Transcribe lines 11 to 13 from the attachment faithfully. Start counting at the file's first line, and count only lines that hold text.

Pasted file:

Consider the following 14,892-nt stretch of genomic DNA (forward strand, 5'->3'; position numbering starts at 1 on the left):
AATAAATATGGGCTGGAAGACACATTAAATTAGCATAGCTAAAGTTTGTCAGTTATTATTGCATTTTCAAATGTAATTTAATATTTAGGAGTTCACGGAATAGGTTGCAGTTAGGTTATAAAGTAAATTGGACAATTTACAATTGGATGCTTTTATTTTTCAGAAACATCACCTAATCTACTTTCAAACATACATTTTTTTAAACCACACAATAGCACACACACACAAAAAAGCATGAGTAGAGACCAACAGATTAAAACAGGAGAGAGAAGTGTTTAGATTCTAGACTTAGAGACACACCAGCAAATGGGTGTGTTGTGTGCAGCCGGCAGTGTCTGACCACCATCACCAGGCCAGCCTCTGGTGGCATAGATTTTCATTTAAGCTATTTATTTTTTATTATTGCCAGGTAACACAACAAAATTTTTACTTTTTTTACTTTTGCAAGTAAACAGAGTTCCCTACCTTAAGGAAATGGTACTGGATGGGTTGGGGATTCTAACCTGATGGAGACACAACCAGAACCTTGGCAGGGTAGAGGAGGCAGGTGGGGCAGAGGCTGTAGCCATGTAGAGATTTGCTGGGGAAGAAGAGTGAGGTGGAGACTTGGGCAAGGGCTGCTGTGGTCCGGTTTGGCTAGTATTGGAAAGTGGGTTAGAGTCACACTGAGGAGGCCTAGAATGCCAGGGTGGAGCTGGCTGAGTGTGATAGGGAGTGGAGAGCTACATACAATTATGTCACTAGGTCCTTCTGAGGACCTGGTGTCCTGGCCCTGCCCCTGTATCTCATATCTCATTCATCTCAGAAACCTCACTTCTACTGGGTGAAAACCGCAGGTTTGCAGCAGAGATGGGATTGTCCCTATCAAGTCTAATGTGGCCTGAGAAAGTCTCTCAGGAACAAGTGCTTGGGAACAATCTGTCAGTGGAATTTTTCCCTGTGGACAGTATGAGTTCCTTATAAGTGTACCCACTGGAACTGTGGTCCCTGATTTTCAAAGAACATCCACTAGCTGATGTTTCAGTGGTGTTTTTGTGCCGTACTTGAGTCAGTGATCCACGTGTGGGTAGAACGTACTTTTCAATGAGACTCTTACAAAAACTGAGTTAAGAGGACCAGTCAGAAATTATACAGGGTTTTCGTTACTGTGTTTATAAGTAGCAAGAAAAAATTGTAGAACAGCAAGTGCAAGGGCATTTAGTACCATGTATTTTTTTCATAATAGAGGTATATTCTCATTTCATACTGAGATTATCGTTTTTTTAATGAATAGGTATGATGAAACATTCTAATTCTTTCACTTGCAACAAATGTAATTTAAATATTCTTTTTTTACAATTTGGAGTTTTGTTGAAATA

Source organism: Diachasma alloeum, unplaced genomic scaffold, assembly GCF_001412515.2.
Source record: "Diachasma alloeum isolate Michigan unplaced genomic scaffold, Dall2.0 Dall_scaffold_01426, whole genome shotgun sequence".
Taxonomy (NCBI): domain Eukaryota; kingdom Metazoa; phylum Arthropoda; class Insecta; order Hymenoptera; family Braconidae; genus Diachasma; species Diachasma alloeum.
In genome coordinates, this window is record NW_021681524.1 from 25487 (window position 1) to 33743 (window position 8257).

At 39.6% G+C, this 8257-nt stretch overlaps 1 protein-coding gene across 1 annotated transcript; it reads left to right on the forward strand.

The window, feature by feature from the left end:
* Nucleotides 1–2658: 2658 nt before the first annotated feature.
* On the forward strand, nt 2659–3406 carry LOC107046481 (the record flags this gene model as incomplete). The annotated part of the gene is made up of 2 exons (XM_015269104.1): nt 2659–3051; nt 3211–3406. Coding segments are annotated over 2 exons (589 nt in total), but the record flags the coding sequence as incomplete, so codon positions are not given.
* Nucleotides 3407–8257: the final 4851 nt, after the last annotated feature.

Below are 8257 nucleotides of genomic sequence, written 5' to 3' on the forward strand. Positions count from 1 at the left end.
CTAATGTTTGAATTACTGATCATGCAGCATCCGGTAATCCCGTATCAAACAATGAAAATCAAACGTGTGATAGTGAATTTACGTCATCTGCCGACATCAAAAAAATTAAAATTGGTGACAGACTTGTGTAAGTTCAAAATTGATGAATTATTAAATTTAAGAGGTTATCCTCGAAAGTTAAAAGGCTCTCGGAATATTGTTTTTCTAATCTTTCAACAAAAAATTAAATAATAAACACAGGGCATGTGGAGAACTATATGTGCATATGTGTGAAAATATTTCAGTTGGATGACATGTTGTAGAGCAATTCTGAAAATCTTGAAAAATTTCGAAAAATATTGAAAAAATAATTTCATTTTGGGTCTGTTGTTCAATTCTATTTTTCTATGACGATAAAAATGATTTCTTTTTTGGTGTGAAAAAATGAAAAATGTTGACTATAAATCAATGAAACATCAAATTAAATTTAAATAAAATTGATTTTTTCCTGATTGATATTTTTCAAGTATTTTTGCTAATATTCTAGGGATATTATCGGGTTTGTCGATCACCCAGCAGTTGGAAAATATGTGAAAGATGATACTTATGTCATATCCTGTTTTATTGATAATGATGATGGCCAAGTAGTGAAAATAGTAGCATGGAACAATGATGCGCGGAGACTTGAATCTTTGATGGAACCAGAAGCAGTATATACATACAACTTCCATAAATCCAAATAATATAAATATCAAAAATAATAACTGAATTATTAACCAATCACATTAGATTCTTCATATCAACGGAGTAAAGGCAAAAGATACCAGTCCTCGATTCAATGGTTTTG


* Nucleotides 3407–8257: the final 4851 nt, after the last annotated feature.

Below are 8257 nucleotides of genomic sequence, written 5' to 3' on the forward strand. Positions count from 1 at the left end.
CTAATGTTTGAATTACTGATCATGCAGCATCCGGTAATCCCGTATCAAACAATGAAAATCAAACGTGTGATAGTGAATTTACGTCATCTGCCGACATCAAAAAAATTAAAATTGGTGACAGACTTGTGTAAGTTCAAAATTGATGAATTATTAAATTTAAGAGGTTATCCTCGAAAGTTAAAAGGCTCTCGGAATATTGTTTTTCTAATCTTTCAACAAAAAATTAAATAATAAACACAGGGCATGTGGAGAACTATATGTGCATATGTGTGAAAATATTTCAGTTGGATGACATGTTGTAGAGCAATTCTGAAAATCTTGAAAAATTTCGAAAAATATTGAAAAAATAATTTCATTTTGGGTCTGTTGTTCAATTCTATTTTTCTATGACGATAAAAATGATTTCTTTTTTGGTGTGAAAAAATGAAAAATGTTGACTATAAATCAATGAAACATCAAATTAAATTTAAATAAAATTGATTTTTTCCTGATTGATATTTTTCAAGTATTTTTGCTAATATTCTAGGGATATTATCGGGTTTGTCGATCACCCAGCAGTTGGAAAATATGTGAAAGATGATACTTATGTCATATCCTGTTTTATTGATAATGATGATGGCCAAGTAGTGAAAATAGTAGCATGGAACAATGATGCGCGGAGACTTGAATCTTTGATGGAACCAGAAGCAGTATATACATACAACTTCCATAAATCCAAATAATATAAATATCAAAAATAATAACTGAATTATTAACCAATCACATTAGATTCTTCATATCAACGGAGTAAAGGCAAAAGATACCAGTCCTCGATTCAATGGTTTTG